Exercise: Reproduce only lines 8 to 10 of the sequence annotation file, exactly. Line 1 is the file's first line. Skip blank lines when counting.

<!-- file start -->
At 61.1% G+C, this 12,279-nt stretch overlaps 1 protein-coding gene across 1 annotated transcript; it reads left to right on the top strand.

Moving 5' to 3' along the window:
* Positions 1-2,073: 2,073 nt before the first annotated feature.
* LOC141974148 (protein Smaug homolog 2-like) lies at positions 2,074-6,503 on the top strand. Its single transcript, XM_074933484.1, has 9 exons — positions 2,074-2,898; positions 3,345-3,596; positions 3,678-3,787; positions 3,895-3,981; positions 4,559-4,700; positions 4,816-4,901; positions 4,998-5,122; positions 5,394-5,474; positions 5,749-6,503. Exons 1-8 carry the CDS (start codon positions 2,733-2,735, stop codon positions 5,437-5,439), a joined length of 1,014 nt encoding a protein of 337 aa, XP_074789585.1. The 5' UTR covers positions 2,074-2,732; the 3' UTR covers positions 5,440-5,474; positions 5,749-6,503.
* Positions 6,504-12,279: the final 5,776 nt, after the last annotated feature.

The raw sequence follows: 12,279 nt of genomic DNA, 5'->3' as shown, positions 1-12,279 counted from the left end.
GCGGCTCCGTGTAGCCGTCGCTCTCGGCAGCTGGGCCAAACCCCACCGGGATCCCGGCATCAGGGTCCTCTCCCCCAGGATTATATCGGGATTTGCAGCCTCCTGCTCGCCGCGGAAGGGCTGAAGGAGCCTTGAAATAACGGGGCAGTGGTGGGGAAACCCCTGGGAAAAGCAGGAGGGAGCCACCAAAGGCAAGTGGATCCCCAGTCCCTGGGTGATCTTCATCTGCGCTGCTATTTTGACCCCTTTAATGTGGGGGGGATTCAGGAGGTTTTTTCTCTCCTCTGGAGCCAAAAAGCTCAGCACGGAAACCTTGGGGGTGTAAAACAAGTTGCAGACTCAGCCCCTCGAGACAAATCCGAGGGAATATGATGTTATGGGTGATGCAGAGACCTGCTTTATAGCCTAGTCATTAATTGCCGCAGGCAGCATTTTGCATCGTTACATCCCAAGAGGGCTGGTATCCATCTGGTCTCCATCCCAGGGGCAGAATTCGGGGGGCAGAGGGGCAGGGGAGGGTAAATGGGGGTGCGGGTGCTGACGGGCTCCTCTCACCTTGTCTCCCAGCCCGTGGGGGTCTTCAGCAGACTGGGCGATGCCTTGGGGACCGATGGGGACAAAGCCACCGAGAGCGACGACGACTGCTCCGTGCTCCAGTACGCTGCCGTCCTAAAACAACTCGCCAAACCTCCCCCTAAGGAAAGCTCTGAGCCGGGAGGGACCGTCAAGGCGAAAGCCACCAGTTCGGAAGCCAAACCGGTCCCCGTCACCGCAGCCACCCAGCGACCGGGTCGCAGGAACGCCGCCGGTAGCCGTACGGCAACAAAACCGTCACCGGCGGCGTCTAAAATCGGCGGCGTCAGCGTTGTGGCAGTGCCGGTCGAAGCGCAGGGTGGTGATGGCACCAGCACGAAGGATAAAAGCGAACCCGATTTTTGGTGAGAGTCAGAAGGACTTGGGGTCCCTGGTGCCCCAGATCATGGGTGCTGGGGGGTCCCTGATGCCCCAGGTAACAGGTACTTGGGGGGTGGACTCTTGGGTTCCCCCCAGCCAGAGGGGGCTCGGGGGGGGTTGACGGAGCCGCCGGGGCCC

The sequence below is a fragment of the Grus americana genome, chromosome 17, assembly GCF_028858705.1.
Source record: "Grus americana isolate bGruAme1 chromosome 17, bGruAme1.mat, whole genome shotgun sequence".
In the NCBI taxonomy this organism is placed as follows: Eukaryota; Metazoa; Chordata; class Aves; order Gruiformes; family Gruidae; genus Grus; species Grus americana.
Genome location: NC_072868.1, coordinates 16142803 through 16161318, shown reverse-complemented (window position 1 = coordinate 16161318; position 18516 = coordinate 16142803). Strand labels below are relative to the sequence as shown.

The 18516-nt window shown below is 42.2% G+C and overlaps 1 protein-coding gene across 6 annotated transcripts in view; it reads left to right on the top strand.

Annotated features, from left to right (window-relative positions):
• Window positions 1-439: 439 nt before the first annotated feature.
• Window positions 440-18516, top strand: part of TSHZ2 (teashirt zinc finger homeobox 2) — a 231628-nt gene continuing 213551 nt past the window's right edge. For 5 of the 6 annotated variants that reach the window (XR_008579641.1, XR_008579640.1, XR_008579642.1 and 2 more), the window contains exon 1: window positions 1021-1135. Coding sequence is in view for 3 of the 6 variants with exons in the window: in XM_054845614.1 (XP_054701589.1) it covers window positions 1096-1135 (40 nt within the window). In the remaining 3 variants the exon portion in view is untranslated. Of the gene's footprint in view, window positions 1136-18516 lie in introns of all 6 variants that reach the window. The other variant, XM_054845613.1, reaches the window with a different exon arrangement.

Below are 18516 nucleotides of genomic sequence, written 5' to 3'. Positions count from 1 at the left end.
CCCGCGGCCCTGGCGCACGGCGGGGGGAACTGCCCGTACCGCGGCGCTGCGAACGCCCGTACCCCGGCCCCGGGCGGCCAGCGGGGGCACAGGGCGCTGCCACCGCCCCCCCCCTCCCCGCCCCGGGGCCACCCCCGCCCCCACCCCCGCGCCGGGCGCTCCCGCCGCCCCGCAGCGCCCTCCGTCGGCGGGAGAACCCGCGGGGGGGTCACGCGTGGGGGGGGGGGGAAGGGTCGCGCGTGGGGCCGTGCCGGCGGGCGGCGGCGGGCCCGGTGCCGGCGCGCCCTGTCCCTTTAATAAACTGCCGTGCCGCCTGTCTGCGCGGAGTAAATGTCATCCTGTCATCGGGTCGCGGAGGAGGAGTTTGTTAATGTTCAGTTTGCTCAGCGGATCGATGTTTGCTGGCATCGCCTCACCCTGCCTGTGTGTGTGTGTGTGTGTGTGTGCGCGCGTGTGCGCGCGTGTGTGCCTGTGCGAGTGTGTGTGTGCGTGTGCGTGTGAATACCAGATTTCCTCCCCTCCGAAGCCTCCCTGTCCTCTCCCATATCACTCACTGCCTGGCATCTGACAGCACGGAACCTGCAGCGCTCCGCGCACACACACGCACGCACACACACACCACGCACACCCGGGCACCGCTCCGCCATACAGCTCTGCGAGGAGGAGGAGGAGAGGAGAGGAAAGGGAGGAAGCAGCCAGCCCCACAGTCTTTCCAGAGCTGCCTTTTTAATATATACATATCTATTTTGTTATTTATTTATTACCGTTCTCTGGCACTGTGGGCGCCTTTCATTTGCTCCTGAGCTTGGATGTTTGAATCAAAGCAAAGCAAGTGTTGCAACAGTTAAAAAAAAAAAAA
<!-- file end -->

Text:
The sequence below is a fragment of the Grus americana genome, chromosome 17, assembly GCF_028858705.1.
Source record: "Grus americana isolate bGruAme1 chromosome 17, bGruAme1.mat, whole genome shotgun sequence".
In the NCBI taxonomy this organism is placed as follows: Eukaryota; Metazoa; Chordata; class Aves; order Gruiformes; family Gruidae; genus Grus; species Grus americana.